Cap 24 is simply pulled off of upper portion 14 by hand whenever one wants to water tree 34. As shown in FIG. 9, a reservoir 44 (shown in cross section) has an open top 46, a handle 48, and a substantially closed bottom 50 with an opening 52 sized to exteriorly and removably mate with upper portion 14 of injector 10. At least a portion of bottom 50 transversely extends from and around upper portion 14 when mated therewith. In the illustrated embodiment, and as is generally preferred, bottom 50 is substantially flat and planar. Thus, bottom 50 of the reservoir stably rests upon matted grass and surface 42.
Reservoir 44 is filled to the desired level with water, as is indicated at 54. A desirable volume capacity for reservoir 44 is about five gallons for most applications. Gravitational head pressure results in a flow of water into upper inlet 16 and through the interior of injector 10.
Water exits injector 10 through outlet holes 20 so as to percolate into soil 38. Such percolation is schematically indicated by a wavy arrow extending from one of outlet holes 20. The percolation rate will depend upon the nature and density of soil 38. Typically, five gallons of water will pass from reservoir 44, through injector 10, and into soil 38 in about 3-10 minutes. This relatively fast watering rate is due in large part to the previously discussed relationship between the total outlet hole area and the upper inlet area.
The relatively large and annular shoulder 12, having a preferred outside diameter of at least two times its inside diameter, helps prevent water from surfacing uniformly around injector 10 after it exits outlet holes 20. Water that surfaces in this manner can cause erosion of soil around injector 10 near surface 42, especially in mellow soil having a soft and loamy consistency. Such mellow soil is highly desirable around roots 36 of tree 34.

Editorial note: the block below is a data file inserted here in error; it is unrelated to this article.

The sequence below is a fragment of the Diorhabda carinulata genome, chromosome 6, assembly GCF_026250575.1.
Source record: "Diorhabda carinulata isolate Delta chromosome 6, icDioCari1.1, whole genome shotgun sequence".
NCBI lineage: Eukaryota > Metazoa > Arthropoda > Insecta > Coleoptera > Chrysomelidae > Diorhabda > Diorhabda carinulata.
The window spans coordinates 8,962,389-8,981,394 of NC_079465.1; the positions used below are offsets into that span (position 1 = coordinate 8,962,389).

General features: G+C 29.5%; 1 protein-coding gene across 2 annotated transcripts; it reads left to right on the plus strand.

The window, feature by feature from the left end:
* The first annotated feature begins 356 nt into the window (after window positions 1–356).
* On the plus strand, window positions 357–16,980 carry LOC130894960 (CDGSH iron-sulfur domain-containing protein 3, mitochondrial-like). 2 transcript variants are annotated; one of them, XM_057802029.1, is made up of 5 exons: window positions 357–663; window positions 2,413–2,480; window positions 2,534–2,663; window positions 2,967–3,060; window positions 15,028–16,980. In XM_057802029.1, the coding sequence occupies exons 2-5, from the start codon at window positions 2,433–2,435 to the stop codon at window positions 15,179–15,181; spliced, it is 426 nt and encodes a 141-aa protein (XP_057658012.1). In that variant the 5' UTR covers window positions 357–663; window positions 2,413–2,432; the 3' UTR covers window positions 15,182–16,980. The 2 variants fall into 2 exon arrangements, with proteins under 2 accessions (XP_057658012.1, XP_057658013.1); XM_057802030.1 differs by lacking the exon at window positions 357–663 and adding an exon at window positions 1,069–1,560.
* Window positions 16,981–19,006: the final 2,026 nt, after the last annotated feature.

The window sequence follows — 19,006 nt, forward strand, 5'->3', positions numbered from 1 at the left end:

Referring to FIG. 10, this bottom view of reservoir 44 as removed from injector 10 shows the periphery 56 of bottom 50. Opening 52 is closely adjacent to periphery 56 for two reasons. First, such location of opening 52 allows positioning of reservoir 44 closer to the tree, as is clearly apparent from FIG. 9. Second, it should also be apparent from FIG. 9 that after watering is finished, such location of opening 52 in conjunction with the large diameter shoulder 12 enables the user to place his or her foot on the exposed portion of shoulder 12 when removing reservoir 44 from upper portion 14. This can prevent pulling injector 10 out of the ground.
One additional advantage of the present invention is that it allows watering several trees at the same time for the most efficient use of time. Each of several trees can have an injector positioned as illustrated in FIGS. 8 and 9. Several reservoirs can be mated with respective injectors and filled with water to maximize efficiency in watering all of the trees. Of course, if one has only one reservoir, it is a simple matter to water one tree at a time. Since watering of a tree takes only a few minutes, as discussed above, watering a number of trees is still a fast and efficient operation.
With respect to materials of construction, injector 10 and cap 24 are preferably comprised of a moldable and substantially rigid plastic, such as high-density polyethylene. Reservoir 44 is preferably comprised of a plastic sufficiently flexible so that reservoir opening 52 will sealingly mate with upper portion 14 of the injector. In this regard, the diameter of opening 52 could be slightly smaller in diameter than the outside diameter of upper portion 14 to provide the best seal and minimize leakage. Obviously, many modifications and variations of the present invention are possible in light of the above teachings. It is, therefore, to be understood that within the scope of the appended claims, the invention can be practiced otherwise than as specifically described.